By Paul Rincon
Science reporter, BBC News, Preston
Sand grain-sized particles could ride on Martian winds
Tiny “smart” devices that can be borne on the wind like dust particles could be carried in space probes to explore other planets, UK engineers say.
The devices would consist of a computer chip covered by a plastic sheath that can change shape when a voltage is applied, enabling it to be steered.
Details were presented at the National Astronomy Meeting in Preston.
Dr John Barker, from the University of Glasgow, said the particles could use wireless networking to form swarms.
The idea of using millimetre-sized devices to explore far-flung locations is nothing new, but Dr Barker and his colleagues are starting to look in detail at how it might be achieved.
The professor at Glasgow’s Nanoelectronics Research Centre told delegates at the Royal Astronomical Society gathering that computer chips of the size and sophistication required to meet the challenge already existed.
Smart dust could be packed into the nose cones of planetary probes and then released into the atmospheres of planets, where they would be carried on the wind. For a planet like Mars, smart dust particles would each have to be the size of a grain of sand.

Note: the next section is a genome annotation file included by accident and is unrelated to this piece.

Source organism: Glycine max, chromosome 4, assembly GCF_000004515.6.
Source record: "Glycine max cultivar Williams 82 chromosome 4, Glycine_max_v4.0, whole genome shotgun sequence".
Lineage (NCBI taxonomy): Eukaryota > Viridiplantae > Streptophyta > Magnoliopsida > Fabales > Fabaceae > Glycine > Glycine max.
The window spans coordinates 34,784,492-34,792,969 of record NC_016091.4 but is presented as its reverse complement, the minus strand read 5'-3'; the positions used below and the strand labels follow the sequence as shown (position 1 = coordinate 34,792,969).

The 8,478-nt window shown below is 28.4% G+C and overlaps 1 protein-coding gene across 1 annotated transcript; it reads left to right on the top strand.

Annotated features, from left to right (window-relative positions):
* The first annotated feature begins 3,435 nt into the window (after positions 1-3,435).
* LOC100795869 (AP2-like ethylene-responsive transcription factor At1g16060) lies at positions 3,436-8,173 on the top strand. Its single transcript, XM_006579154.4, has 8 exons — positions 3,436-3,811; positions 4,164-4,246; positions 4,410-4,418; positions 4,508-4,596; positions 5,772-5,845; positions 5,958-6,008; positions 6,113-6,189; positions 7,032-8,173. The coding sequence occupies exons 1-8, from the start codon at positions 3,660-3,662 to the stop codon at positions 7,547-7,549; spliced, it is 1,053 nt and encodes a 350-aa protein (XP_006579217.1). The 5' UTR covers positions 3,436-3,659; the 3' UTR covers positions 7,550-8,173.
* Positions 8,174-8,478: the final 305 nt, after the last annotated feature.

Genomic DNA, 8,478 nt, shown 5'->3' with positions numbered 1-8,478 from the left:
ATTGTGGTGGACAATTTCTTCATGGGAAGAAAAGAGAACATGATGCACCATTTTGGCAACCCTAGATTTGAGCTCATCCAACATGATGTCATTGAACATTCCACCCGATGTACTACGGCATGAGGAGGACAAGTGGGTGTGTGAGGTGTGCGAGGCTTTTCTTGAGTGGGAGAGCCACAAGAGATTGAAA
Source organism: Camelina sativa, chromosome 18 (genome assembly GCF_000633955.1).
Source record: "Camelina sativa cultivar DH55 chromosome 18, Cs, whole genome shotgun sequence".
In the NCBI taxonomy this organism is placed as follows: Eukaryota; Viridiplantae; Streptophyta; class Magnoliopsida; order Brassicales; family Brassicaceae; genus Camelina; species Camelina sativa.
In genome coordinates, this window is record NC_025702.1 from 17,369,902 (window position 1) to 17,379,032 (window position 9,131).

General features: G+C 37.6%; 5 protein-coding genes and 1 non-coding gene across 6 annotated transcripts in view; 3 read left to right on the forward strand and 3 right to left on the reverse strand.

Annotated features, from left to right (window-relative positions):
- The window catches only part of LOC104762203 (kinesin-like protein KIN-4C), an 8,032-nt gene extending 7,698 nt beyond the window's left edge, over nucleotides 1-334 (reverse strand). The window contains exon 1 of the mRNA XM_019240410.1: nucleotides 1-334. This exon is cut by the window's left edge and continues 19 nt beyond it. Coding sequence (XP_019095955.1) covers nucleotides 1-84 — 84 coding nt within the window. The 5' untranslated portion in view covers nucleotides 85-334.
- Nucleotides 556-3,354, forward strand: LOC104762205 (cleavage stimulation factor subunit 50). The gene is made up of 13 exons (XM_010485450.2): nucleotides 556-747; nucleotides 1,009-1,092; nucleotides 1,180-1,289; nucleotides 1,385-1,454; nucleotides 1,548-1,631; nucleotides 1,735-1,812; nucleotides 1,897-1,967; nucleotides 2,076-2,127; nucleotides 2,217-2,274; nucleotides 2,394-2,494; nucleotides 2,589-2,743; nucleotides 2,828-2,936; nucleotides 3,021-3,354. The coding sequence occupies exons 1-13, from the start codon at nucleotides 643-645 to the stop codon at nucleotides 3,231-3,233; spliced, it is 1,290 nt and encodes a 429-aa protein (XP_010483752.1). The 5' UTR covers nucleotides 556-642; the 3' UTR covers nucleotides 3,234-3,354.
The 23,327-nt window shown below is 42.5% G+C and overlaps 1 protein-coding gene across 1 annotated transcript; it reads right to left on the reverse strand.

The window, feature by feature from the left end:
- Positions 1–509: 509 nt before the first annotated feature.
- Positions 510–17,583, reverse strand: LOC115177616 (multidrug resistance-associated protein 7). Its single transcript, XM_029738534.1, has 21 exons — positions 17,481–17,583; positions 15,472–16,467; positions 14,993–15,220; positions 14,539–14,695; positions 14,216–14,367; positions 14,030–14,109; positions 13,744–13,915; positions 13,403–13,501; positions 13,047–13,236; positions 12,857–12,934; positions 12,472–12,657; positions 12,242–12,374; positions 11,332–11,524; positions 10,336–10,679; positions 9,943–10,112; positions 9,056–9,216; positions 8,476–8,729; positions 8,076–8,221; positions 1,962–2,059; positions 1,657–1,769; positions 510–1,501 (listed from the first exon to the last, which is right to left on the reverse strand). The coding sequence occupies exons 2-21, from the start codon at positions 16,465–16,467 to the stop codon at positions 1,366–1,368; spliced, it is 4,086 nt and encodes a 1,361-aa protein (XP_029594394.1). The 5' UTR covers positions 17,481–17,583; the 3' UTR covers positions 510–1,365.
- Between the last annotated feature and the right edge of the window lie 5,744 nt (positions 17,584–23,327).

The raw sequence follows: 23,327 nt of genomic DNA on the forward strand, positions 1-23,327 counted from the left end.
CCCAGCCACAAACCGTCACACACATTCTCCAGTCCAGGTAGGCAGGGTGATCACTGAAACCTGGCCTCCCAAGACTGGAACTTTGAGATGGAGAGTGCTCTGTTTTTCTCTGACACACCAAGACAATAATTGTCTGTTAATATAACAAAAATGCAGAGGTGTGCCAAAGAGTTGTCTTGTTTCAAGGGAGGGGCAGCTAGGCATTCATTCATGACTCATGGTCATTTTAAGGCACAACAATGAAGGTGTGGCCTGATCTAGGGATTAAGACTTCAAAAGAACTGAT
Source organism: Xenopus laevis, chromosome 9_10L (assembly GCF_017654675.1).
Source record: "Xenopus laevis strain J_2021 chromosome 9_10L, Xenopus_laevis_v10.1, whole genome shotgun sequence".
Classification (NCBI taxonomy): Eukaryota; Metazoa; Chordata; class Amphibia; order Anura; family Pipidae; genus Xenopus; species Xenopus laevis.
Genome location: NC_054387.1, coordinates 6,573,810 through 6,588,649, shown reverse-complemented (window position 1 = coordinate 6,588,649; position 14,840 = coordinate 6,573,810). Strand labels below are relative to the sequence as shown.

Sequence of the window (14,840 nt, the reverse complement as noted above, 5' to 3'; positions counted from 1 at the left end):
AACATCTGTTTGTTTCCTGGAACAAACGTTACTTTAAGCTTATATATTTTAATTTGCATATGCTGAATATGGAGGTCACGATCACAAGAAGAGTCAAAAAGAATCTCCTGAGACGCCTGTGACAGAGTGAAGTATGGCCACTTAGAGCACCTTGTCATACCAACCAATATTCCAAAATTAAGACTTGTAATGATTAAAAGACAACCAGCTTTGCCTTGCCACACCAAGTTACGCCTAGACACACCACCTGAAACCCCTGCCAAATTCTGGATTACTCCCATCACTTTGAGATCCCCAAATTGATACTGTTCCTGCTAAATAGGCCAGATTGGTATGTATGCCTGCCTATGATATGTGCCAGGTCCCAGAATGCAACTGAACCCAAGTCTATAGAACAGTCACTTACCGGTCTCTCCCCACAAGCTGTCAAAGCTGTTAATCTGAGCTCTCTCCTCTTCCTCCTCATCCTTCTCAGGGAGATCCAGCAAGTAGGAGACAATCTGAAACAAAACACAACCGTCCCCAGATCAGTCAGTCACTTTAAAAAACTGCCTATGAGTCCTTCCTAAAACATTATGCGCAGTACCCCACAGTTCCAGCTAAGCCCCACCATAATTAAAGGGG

By applying a voltage to alter the shape of the polymer sheath surrounding the chip, dust particle could be steered towards a target, even in high winds.
The polymer sheath surrounding the computer chip could be made to wrinkle or flatten out.
Wrinkling the plastic sheath would increase the drag on the particle, lifting it higher on the wind. Flattening out the sheath would cause the particle to plummet.
Wireless networking would allow these particles to form swarms, and Dr Barker’s team has carried out mathematical simulations to see how this would work.
“We envisage that most of the particles can only talk to their nearest neighbours but a few can communicate at much longer distances.
“In our simulations, we have shown that a swarm of 50 dust particles can organise themselves into a star formation, even in turbulent wind.”
The ability to fly in formation would allow the processing of data to be spread, or “distributed” between all the chips, and a collective signal to be beamed back to a “mothership”.
Scientists have already demonstrated smart dust that crams sensors, power sources, digital communications and processing circuitry into a volume of a few cubic centimetres.
If they were to be used for planetary exploration, smart dust particles would have to carry sensors. But current chemical sensors would be too large to be carried on particles the size of sand grains.
The scientists hope the pace of miniaturisation will make smaller sensors available in coming decades.
“We are still at an early stage, working on simulations and components,” said Dr Barker.
“We have a lot of obstacles to overcome before we are even ready to physically test our designs.”
Many other applications have been proposed for smart dust. One idea is to use particles to gather information on battlefields. Another idea involves mixing the particles into concrete to internally monitor the health of buildings and bridges.